New books by subject
Photography - Concordia University Libraries Recent Acquisitions
Titles in the call number range TR1 - TR1050 (Photography) that were added to the Concordia University Libraries collection in the last 60 days.
Eden turned on its side / photoworks by Meridel Rubenstein ; foreword by Arif Khan ; essays by Shawn Michelle Smith and Alan WeismanTR 721 R79 2017
Over the course of her career, internationally renowned artist and University of New Mexico alumna Meridel Rubenstein creates photographic artworks that engage the natural world and investigate humanity's place within nature.
Eden Turned on Its Side looks at ecological and human processes across time that either reinforce or destroy the notion of "Eden." Focusing on poetic intersections of nature and culture in relation to ecological and social imbalance, the work consists of large-scale photographic images that tend toward immersive installation, as is characteristic of much of Rubenstein's art. It comprises three parts--Photosynthesis, Volcano Cycle, and Eden in Iraq--which respectively explore ecologies on the scales of human time, geological time, and mythical time.
Eden Turned on Its Side will accompany an exhibition of the same name, organized by the University of New Mexico Art Museum and opening in February 2018.
Photography and sculpture : the art object in reproduction / edited by Sarah Hamill and Megan R. LukeTR 658.3 P49 2017
Ever since the mid-nineteenth century, when the new medium of photography was pressed into service to illustrate sculpture, photographs of sculptural objects have directed viewers as to what, in the course of ambling around a sculpture, was the single perfect moment to stop and look. What is the photograph's place in writing the history of sculpture? How has it changed according to culture, generation, criti-cal conviction, and changes in media? Photography and Sculpture: The Art Object in Reproduction studies aspects of these questions from the perspectives of sixteen leading art historians. Their essays consider iconic photographs, archival collections, new and forgotten technologies, and conceptual challenges in photographing three-dimensional forms that have directed changing historical and stylistic attitudes about how we see, write about, and narrate histories of sculpture. Chapters on such varied topics as picturing Conceptual art, manipulating sacred images in India to be non-photographs, and framing Roman art with an iPad illustrate the latent visual and narrative powers and ever-expanding potential of these images of sculpture.
The healthy edit : creative editing techniques for perfecting your movie / John RosenbergTR 899 R663 2018eb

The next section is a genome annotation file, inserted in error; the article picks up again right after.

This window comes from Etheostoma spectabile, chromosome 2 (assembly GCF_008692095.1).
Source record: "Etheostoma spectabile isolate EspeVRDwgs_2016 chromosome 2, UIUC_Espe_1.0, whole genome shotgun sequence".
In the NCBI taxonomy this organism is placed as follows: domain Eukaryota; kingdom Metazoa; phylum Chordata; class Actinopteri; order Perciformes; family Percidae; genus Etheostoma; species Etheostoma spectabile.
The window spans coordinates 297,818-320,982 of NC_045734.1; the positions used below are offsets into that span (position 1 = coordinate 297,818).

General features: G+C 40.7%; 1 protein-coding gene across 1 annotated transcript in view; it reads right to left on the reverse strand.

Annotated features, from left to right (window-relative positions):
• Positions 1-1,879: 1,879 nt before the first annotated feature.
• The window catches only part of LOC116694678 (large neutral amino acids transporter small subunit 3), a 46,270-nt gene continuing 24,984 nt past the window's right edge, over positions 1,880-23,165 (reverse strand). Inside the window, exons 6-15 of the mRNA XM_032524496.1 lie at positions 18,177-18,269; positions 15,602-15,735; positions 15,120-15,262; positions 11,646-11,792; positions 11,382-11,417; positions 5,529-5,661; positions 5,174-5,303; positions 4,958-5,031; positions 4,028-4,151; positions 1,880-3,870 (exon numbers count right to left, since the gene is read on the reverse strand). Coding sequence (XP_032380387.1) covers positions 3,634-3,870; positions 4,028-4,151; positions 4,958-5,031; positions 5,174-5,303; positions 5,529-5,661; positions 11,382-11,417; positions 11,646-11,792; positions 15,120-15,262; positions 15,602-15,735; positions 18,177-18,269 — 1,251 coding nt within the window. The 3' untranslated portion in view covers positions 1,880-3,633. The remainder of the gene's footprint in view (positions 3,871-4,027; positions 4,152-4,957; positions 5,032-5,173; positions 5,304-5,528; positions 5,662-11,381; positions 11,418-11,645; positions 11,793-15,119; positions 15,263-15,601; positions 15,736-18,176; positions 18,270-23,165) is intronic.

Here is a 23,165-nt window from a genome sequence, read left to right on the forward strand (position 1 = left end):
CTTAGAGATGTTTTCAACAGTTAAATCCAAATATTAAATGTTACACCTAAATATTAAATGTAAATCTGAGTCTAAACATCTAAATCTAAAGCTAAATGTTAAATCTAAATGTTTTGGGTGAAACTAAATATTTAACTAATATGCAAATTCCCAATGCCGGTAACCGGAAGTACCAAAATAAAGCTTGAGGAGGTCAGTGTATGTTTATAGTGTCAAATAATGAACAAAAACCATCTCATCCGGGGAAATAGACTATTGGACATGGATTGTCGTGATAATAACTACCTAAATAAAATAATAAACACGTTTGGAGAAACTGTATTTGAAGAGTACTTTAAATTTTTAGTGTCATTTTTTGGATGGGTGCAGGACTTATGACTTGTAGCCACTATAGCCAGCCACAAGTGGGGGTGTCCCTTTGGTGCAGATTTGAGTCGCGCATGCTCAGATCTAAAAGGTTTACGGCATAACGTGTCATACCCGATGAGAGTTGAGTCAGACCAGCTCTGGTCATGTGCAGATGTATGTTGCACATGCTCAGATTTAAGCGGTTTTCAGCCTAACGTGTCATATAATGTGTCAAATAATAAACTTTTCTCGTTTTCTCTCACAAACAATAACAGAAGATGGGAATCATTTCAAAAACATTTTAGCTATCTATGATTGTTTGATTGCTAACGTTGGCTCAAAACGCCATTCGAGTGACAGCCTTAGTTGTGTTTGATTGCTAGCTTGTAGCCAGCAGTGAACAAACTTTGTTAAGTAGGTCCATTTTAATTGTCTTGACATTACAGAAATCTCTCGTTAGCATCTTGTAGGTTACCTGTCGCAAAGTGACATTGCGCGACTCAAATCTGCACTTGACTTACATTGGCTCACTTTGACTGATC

This updated and revised new edition of The Healthy Edit provides aspiring and working editors with creative editing strategies they can employ to enhance a film, while also overcoming common production problems. With decades of experience editing and film doctoring Hollywood features, author John Rosenberg reveals both the aesthetic and technical aspects of the editor's art, demonstrating tricks and techniques for nursing an ailing project back to health or enhancing a well one. Whether it's a bad performance from an actor, a hole in the story or script, a continuity or pacing issue, or a poorly-composed shot, every film or show we watch encounters challenges during production--and fixing these issues becomes the job of the editor.
Utilizing an approach comparing film editing to medicine, working editor and professor John Rosenberg offers a software-agnostic guide to best editing practices, offering solutions to everything from story and script inconsistencies to genre-specific structural issues. Accessibly written and brought fully up-to-date to embrace the predominance of file-based digital production, this second edition offers new insights into ultra-high-resolution footage, transitions, visual effects, collaboration, sound and music editing, as well as highlighting historic advances in the art form.
Grammar of the shot / Christopher J. BowenTR 850 T377 2018eb
Grammar of the edit / Christopher J. BowenTR 899 T49 2018eb
Tell more effective visual stories by learning the "grammar" of cinematic language with this elegant, accessible reference. The fourth edition of Grammar of the Edit gives you the answers to the all-important questions of when to cut and why , and teaches readers the principles behind transitions, editing for continuity, selecting the best shots, editing sound, color correction, and more. Designed as an easy-to-use guide, Grammar of the Edit presents each topic succinctly with clear photographs and diagrams illustrating key concepts, practical exercises and quiz questions, and is a staple of any filmmaker's library.